“I reported it and three weeks later I saw that woman and I said, ‘So how did the conversation go?’ Because I knew that it was reported. And she said, ‘No one has talked to me.’ So, I reported it again and in reporting it again I got a message a couple of hours later that it’s been ‘handled.’ And I never saw that woman again. She was gone.”

Shifflett, deeply impacted by that experience, went on to get her master’s degree in community leadership. She gave various presentations about how Black women are historically dismissed from the conversation.

Then everything changed in May 2020 when George Floyd’s murder launched a nationwide movement. Shifflett opened up the conversation to men about healthy masculinity and the male experience, something completely new.

“Listening to Black men talk about America from their perspective, it was like re-educating America about the experiences of Black men,” Shifflett said.

Her work continues to impact the Black community in Utah particularly through education. Shifflett has various presentations, trainings and workshops online to help build relationships and open dialogue about critical race issues that impact the Black community. Her mission is to help push for change in the white community.

“What I have learned is there is a resistance, a resistance to us telling our truth. Because the story has been one way throughout history and so we always have to prove that this happened. It’s a lot of research, a lot of strain to constantly, constantly prove that what you’re saying is right. That’s exhausting,” Shifflett said.

Brittney Herman has invested hours in research. Herman is founder of We Will, a nonprofit dedicated to sexual assault prevention. She has spent hundreds of hours working on House Bill 177, aimed to amend health education in the state of Utah by providing required curriculum for sexual violence behavior prevention and sexual assault resource strategies. The bill failed in the house, but it did not deter Herman.

“Research shows that where there is sufficient sexual education, sexual assault is far less prevalent,” she wrote in an email.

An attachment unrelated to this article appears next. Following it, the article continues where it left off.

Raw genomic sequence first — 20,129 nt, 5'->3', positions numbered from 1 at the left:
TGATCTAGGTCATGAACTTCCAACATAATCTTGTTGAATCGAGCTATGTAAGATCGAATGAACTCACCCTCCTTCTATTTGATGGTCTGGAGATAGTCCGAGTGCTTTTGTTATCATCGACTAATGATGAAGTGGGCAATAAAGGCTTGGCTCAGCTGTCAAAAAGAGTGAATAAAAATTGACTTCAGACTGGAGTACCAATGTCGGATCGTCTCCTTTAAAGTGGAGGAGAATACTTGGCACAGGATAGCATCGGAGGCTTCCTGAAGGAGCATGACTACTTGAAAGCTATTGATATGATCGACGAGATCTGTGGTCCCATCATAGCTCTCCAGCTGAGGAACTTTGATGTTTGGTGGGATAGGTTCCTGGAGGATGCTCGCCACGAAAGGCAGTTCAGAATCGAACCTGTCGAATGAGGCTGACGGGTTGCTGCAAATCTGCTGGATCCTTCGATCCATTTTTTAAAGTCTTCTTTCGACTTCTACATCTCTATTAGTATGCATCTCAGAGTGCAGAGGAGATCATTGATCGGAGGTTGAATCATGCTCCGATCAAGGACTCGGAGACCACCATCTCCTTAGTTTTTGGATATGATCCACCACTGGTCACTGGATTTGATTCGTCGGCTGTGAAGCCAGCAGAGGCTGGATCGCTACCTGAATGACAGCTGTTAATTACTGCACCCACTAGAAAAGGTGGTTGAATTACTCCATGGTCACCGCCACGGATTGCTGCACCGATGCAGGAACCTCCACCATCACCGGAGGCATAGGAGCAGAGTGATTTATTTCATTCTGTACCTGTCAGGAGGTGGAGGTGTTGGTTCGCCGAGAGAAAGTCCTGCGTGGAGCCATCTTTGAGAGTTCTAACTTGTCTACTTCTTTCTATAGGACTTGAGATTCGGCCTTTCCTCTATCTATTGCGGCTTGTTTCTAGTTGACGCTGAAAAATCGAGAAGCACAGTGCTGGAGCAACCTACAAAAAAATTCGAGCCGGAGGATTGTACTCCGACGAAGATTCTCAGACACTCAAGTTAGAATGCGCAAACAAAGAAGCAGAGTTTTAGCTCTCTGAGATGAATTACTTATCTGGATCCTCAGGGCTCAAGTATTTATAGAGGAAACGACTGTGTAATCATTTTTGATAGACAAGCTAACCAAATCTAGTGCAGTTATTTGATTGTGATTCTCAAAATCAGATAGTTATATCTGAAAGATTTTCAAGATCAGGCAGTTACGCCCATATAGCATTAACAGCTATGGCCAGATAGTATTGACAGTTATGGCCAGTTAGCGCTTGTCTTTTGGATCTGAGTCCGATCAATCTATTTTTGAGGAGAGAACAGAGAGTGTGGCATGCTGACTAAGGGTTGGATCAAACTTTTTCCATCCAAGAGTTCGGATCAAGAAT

Herman, although not part of the Black community, is passionate about sexual assault prevention and mitigation in Utah for all groups. She writes that Black women are more likely to experience assault for many reasons, the most prominent include the “hyper-sexualization of women of color and how that message subliminally indicates to perpetrators that they do not need consent from these women,” Herman wrote.

Shifflett echoes the same sentiments, saying young Black girls are looked at more sexually, in a way young white girls are not.

“We need to start protecting our young Black girls,” Shifflett said.

Herman’s nonprofit provides formal and informal education on sexual assault prevention, survivor support and community growth. Having started We Will from a personal experience of being sexually assaulted, Herman can empathize and relate to the aftermath of surviving an experience. Her goal is to provide all survivors the support they need following a crisis to help them heal.

“As we continue to support and empower survivors, perpetrators and would-be perpetrators will recognize that their actions will not go unnoticed, that their victims will not be silenced, and that they cannot harm others,” Herman said.

If you or someone you know have or are currently experiencing domestic violence or sexual assault contact:

Utah’s Sexual Violence 24 hour crisis line: 1-888-421-1100

Utah Domestic Violence LINKLine: 1-800-897-LINK (5465)

Resources:

Utah Domestic Violence Coalition

Utah Coalitions Against Sexual Assault